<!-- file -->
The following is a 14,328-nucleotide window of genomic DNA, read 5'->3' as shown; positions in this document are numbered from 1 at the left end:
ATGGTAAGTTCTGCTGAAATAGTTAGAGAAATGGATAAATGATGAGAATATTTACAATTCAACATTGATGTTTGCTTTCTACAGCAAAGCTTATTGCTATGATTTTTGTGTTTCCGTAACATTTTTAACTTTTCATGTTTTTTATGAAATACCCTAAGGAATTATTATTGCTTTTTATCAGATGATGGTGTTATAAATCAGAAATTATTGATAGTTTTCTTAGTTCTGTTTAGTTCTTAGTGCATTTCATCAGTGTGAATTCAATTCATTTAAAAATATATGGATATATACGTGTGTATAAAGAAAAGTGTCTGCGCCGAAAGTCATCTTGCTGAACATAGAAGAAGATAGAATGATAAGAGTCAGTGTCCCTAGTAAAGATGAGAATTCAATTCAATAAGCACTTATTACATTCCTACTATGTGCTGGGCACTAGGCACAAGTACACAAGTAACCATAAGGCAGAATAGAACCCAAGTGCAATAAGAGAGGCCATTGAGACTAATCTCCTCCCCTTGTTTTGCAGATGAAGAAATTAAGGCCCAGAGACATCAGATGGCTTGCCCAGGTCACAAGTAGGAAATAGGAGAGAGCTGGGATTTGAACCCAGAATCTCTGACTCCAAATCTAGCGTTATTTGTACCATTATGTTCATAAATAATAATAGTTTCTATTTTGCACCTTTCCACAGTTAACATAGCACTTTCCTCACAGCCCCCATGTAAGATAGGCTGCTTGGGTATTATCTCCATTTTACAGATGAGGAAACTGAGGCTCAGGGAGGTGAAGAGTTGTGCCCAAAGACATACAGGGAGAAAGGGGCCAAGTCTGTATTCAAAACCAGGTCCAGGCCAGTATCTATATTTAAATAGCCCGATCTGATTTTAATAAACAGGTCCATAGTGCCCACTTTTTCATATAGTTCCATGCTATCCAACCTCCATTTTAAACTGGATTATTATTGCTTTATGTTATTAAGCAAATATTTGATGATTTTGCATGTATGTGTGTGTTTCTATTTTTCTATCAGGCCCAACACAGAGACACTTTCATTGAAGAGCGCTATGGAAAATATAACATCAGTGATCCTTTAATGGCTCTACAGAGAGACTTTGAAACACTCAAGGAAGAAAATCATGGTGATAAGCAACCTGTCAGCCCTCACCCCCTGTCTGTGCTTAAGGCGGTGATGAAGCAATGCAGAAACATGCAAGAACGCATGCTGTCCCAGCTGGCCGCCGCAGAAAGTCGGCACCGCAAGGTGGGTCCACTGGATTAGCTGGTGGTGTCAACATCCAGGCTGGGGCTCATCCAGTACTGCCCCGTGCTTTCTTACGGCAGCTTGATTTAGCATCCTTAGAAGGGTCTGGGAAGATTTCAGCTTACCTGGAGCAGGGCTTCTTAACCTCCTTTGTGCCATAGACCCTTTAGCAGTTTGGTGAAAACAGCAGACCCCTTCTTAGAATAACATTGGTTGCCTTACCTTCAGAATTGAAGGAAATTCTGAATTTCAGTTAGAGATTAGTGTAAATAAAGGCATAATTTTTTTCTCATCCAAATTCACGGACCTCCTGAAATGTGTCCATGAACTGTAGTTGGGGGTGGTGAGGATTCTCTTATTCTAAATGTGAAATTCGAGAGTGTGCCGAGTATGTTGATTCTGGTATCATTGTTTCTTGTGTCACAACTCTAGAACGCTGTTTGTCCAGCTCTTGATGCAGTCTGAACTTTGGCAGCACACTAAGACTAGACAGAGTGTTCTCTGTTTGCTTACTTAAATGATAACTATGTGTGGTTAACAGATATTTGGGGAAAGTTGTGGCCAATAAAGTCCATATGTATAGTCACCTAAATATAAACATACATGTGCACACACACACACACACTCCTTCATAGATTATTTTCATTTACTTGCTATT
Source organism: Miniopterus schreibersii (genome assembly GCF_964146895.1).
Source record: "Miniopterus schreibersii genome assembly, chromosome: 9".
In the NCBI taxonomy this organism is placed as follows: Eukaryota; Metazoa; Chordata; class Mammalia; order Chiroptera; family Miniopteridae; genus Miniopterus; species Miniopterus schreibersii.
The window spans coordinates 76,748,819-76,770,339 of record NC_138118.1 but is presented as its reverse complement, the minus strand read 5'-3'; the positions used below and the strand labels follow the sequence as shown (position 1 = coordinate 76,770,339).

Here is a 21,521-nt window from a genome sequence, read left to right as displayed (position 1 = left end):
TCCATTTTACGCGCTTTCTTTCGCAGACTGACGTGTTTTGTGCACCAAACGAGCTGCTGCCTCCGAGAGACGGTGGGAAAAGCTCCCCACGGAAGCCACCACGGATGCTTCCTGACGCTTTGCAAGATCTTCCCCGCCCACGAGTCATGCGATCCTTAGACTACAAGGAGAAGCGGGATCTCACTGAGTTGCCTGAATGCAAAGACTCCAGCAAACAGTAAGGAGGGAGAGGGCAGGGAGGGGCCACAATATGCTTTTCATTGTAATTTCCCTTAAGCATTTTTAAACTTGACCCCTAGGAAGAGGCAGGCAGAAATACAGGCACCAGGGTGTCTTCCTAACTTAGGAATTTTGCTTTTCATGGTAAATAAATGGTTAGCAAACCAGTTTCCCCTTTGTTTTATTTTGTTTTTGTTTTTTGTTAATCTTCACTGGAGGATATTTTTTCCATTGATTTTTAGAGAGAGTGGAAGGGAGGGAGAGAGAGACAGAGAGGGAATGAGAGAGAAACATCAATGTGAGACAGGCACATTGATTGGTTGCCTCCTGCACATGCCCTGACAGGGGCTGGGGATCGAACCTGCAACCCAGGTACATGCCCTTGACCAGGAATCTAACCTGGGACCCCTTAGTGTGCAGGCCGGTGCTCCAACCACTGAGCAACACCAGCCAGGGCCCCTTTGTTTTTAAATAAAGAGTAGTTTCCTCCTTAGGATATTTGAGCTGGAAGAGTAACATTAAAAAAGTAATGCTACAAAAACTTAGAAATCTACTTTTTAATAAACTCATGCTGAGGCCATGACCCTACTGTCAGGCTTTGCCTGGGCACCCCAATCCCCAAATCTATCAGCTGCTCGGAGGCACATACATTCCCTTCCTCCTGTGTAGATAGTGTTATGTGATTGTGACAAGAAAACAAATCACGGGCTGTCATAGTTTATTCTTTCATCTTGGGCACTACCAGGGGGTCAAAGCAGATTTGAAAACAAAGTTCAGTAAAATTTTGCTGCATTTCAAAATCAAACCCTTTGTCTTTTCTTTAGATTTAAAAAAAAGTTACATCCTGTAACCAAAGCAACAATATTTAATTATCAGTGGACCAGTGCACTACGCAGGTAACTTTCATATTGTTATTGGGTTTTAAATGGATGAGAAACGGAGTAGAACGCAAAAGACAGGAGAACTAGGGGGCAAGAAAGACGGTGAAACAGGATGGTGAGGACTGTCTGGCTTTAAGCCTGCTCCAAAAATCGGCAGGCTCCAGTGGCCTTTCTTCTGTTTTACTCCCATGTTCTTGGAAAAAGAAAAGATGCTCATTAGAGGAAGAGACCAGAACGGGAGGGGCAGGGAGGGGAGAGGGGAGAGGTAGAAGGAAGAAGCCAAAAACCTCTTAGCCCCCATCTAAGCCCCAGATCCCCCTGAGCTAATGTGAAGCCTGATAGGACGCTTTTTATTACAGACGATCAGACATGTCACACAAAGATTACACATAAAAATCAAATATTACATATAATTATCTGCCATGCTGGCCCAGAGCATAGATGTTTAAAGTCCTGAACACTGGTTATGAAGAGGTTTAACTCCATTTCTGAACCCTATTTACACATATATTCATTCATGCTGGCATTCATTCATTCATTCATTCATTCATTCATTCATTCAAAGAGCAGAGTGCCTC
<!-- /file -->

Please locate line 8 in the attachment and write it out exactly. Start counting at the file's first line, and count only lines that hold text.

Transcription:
TCCATTTTACGCGCTTTCTTTCGCAGACTGACGTGTTTTGTGCACCAAACGAGCTGCTGCCTCCGAGAGACGGTGGGAAAAGCTCCCCACGGAAGCCACCACGGATGCTTCCTGACGCTTTGCAAGATCTTCCCCGCCCACGAGTCATGCGATCCTTAGACTACAAGGAGAAGCGGGATCTCACTGAGTTGCCTGAATGCAAAGACTCCAGCAAACAGTAAGGAGGGAGAGGGCAGGGAGGGGCCACAATATGCTTTTCATTGTAATTTCCCTTAAGCATTTTTAAACTTGACCCCTAGGAAGAGGCAGGCAGAAATACAGGCACCAGGGTGTCTTCCTAACTTAGGAATTTTGCTTTTCATGGTAAATAAATGGTTAGCAAACCAGTTTCCCCTTTGTTTTATTTTGTTTTTGTTTTTTGTTAATCTTCACTGGAGGATATTTTTTCCATTGATTTTTAGAGAGAGTGGAAGGGAGGGAGAGAGAGACAGAGAGGGAATGAGAGAGAAACATCAATGTGAGACAGGCACATTGATTGGTTGCCTCCTGCACATGCCCTGACAGGGGCTGGGGATCGAACCTGCAACCCAGGTACATGCCCTTGACCAGGAATCTAACCTGGGACCCCTTAGTGTGCAGGCCGGTGCTCCAACCACTGAGCAACACCAGCCAGGGCCCCTTTGTTTTTAAATAAAGAGTAGTTTCCTCCTTAGGATATTTGAGCTGGAAGAGTAACATTAAAAAAGTAATGCTACAAAAACTTAGAAATCTACTTTTTAATAAACTCATGCTGAGGCCATGACCCTACTGTCAGGCTTTGCCTGGGCACCCCAATCCCCAAATCTATCAGCTGCTCGGAGGCACATACATTCCCTTCCTCCTGTGTAGATAGTGTTATGTGATTGTGACAAGAAAACAAATCACGGGCTGTCATAGTTTATTCTTTCATCTTGGGCACTACCAGGGGGTCAAAGCAGATTTGAAAACAAAGTTCAGTAAAATTTTGCTGCATTTCAAAATCAAACCCTTTGTCTTTTCTTTAGATTTAAAAAAAAGTTACATCCTGTAACCAAAGCAACAATATTTAATTATCAGTGGACCAGTGCACTACGCAGGTAACTTTCATATTGTTATTGGGTTTTAAATGGATGAGAAACGGAGTAGAACGCAAAAGACAGGAGAACTAGGGGGCAAGAAAGACGGTGAAACAGGATGGTGAGGACTGTCTGGCTTTAAGCCTGCTCCAAAAATCGGCAGGCTCCAGTGGCCTTTCTTCTGTTTTACTCCCATGTTCTTGGAAAAAGAAAAGATGCTCATTAGAGGAAGAGACCAGAACGGGAGGGGCAGGGAGGGGAGAGGGGAGAGGTAGAAGGAAGAAGCCAAAAACCTCTTAGCCCCCATCTAAGCCCCAGATCCCCCTGAGCTAATGTGAAGCCTGATAGGACGCTTTTTATTACAGACGATCAGACATGTCACACAAAGATTACACATAAAAATCAAATATTACATATAATTATCTGCCATGCTGGCCCAGAGCATAGATGTTTAAAGTCCTGAACACTGGTTATGAAGAGGTTTAACTCCATTTCTGAACCCTATTTACACATATATTCATTCATGCTGGCATTCATTCATTCATTCATTCATTCATTCATTCATTCAAAGAGCAGAGTGCCTC